Archive for category Article

Creating a Planet : Geometry

I have wanted to expand on my previous post regarding ‘Cube to Sphere Projection’ for a while now, so in this article I am going to cover how I define the spherical geometry of the planets in more detail.

Read the rest of this entry »

Advertisements

22 Comments

Creating the Ships List – I

In this article I’ll be speaking about what I’ve been up to with regards to researching and defining the dimensions and specifications of the ships and engines. I aim to have engines and ship sizes which are both believable in size and capabilities, while not necessarily being so accurate as to be confusing for the player. I’m writing this simultaneously with the ships list.

Read the rest of this entry »

4 Comments

Blender3D and XNA

For the last three weeks I have started modeling the first in-game content for Horizons, the ‘Locust MK I’, using Blender3D and paint.NET. This time round, I’ll go over how I am exporting model and opaque data from blender, texturing the model with UV maps and paint.NET and importing them into XNA.

Read the rest of this entry »

4 Comments

Depth (Z-) Buffers

As with all games, Z-buffering plays an important part when rendering the pixels to the screen. During the development of Britonia I have often run into a problems related to the Z-Buffer, so I thought it would be nice to share what I have learned about them and how to avoid these issues.

Read the rest of this entry »

1 Comment

Scale and 32-Bit Imprecision

Over the last few months, I have made quite a few posts and answered a few questions about the issue of imprecision, and more importantly how I overcame it. So I have decided to write an article, so I can always link back to it.

There are a few ways of overcoming this problem, but just to be sure what we’re talking about, let me explain how this imprecision occurs. The normal way to store coordinates and positions in XNA (and DirectX for that matter) is to use 32-bit floating point numbers, for example when you use the Vector2 and Vector3 structs. This is the best way to work, especially considering that most of today’s GPUs do not support 64-bit floating point values (doubles) and it is more than enough to render normal scenes. 32-bit floating point numbers are able to store numbers with up to 15 digits, but the problem is however, that they can only do precise arithmetic on the first 5 or 6 digits. Consider the following:

0.000001 + 0.000001 does not always equal 0.000002
1000001 – 1 does not always equal 1000000

Obviously, if you are trying to navigate the camera very far away from (0,0,0) then you will start to encounter problems. This becomes a real problem say, if you are making a space shooter with realistic distances between planets, or a medieval trading game with a planet the size of EarthSmile. In the latter case, when you get down to the meter level of the planet, the vertices start to shake.

The symptoms to look for if you suspect floating point imprecision are randomly ‘shaking’ vertices and problems with navigating the camera. This is obviously a byproduct of these miscalculated values as shown above.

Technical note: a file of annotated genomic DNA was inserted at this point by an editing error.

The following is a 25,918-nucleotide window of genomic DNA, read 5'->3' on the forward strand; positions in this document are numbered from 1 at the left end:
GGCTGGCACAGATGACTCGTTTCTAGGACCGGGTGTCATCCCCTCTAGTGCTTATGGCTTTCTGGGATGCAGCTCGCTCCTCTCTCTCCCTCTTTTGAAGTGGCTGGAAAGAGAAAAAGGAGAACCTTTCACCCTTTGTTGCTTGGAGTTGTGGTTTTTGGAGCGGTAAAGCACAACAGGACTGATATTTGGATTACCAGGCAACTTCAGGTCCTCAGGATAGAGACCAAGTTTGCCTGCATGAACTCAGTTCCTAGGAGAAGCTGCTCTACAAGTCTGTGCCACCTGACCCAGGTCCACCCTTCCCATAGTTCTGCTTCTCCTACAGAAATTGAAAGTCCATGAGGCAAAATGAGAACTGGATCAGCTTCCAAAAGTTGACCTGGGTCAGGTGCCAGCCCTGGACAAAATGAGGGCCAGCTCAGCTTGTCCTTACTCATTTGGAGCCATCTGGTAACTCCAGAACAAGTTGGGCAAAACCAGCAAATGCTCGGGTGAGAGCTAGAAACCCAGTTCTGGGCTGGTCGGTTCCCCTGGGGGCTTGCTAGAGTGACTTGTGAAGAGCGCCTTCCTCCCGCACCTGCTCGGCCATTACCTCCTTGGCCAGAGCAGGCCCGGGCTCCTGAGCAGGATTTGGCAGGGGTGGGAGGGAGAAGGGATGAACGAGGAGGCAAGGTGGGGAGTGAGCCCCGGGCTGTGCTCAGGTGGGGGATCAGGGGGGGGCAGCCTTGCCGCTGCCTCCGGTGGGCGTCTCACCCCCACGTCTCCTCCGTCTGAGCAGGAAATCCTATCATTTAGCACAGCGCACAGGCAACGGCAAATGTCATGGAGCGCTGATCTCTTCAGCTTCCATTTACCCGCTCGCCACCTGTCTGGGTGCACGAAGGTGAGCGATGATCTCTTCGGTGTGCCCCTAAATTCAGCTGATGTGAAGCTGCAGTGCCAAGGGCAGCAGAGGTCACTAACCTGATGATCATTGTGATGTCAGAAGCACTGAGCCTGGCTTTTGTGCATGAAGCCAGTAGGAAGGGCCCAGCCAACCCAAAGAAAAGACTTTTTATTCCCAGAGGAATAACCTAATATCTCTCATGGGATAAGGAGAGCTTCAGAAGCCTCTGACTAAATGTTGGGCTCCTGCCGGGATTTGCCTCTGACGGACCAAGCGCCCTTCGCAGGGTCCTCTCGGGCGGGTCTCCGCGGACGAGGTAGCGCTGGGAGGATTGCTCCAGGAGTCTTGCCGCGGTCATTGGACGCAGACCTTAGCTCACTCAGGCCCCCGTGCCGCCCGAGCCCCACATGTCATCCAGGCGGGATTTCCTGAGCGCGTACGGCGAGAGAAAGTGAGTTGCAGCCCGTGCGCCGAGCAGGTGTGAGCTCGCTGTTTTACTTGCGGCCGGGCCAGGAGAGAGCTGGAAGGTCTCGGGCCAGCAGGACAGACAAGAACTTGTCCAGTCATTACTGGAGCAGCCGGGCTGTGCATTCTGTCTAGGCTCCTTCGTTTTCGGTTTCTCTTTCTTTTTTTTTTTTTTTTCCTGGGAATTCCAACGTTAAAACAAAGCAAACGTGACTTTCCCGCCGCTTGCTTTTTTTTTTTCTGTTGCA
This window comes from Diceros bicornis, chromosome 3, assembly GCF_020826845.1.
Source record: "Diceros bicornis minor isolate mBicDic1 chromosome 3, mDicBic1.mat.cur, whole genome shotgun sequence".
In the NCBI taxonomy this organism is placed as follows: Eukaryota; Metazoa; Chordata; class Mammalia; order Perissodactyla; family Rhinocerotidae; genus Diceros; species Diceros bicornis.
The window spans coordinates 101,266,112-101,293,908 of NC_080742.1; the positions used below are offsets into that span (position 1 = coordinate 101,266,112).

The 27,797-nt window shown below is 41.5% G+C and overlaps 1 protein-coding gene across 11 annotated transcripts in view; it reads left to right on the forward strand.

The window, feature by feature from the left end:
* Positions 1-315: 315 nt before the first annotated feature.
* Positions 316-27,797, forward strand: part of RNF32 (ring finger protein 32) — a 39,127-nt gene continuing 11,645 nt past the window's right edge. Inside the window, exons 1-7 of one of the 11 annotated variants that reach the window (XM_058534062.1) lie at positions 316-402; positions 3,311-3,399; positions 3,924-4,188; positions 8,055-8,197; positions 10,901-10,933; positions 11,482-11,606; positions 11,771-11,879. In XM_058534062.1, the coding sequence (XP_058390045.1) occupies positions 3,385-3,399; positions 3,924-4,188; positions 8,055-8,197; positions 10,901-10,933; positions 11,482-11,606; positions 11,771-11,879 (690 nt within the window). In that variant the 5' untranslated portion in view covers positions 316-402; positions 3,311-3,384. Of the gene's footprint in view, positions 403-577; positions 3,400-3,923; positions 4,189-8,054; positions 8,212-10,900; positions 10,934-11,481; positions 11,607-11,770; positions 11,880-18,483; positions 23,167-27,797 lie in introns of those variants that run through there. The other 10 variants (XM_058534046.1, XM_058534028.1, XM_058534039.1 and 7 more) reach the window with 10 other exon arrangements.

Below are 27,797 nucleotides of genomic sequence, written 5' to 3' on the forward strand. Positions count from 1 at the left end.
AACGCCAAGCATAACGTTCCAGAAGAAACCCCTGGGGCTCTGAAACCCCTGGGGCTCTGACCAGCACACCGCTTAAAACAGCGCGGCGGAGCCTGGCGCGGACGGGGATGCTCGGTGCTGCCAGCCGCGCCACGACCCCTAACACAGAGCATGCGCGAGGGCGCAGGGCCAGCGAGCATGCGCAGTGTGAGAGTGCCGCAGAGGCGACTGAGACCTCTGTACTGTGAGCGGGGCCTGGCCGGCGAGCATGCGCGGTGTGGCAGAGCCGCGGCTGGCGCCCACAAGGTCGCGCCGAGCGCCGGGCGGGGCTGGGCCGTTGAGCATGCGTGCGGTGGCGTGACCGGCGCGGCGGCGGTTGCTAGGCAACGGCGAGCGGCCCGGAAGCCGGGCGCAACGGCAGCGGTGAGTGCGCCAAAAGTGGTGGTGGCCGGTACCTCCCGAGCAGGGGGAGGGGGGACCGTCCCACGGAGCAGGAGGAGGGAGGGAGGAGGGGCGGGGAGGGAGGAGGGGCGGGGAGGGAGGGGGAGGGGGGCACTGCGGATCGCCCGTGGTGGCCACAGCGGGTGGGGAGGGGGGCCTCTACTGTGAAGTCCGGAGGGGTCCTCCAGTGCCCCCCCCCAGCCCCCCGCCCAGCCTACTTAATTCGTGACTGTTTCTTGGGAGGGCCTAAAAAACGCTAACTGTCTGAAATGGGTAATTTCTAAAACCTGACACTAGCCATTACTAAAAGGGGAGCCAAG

After doing some searching on the internet, it is quite apparent that the two main ways of overcoming this is to either,

a) Represent all object positions using fp64 values (doubles).
b) Use fixed point numbers.

After looking around, I decided to use the first option, and so this is what I will outline below. Basically, the biggest problem with (a) is that the GPU does not support fp64 values, so before rendering we must first convert everything back to fp32 values. A lot of people actually suggested that fixed point numbers (b) are the way forward, but the implementation seemed a lot harder than using doubles, and two of the biggest arguments were that 1) most older computers and resource limited devices do not have dedicated FPUs for floating point calculations, and 2) that using doubles doesn’t actually solve the problem, but the first point isn’t really a problem for today’s gaming machines and although using doubles doesn’t fix the problem, it is certainly good enough to use, as I will explain below.

Using fp64 doubles for positions:

So this was my chosen method for Britonia. But what does switching to fp64 doubles actually do for us? Well, it allows us to do calculations on values with up to 15 digits. This is enough precision to represent the space between the Sun and Pluto with a resolution down to the centremeter level, which should solve the majority of our arithmetic problems (if you are creating a universe, you would have to create different ‘spaces’ were 1 unit has different values. For example, at the Galaxy level 1 unit may be 1LY, and at the solar system level 1 unit may be 1 meter etc.)

Okay, now using 64-bits solves the arithmetic problem, but there is still the problem that the GPU doesn’t support fp64. This means we have to convert the 64-bit values into 32-bit values before sending anything off to the GPU, but if we are sending massive fp32 values to the GPU, it is also going to run into imprecision problems when transforming the vertices to clip/screen space etc.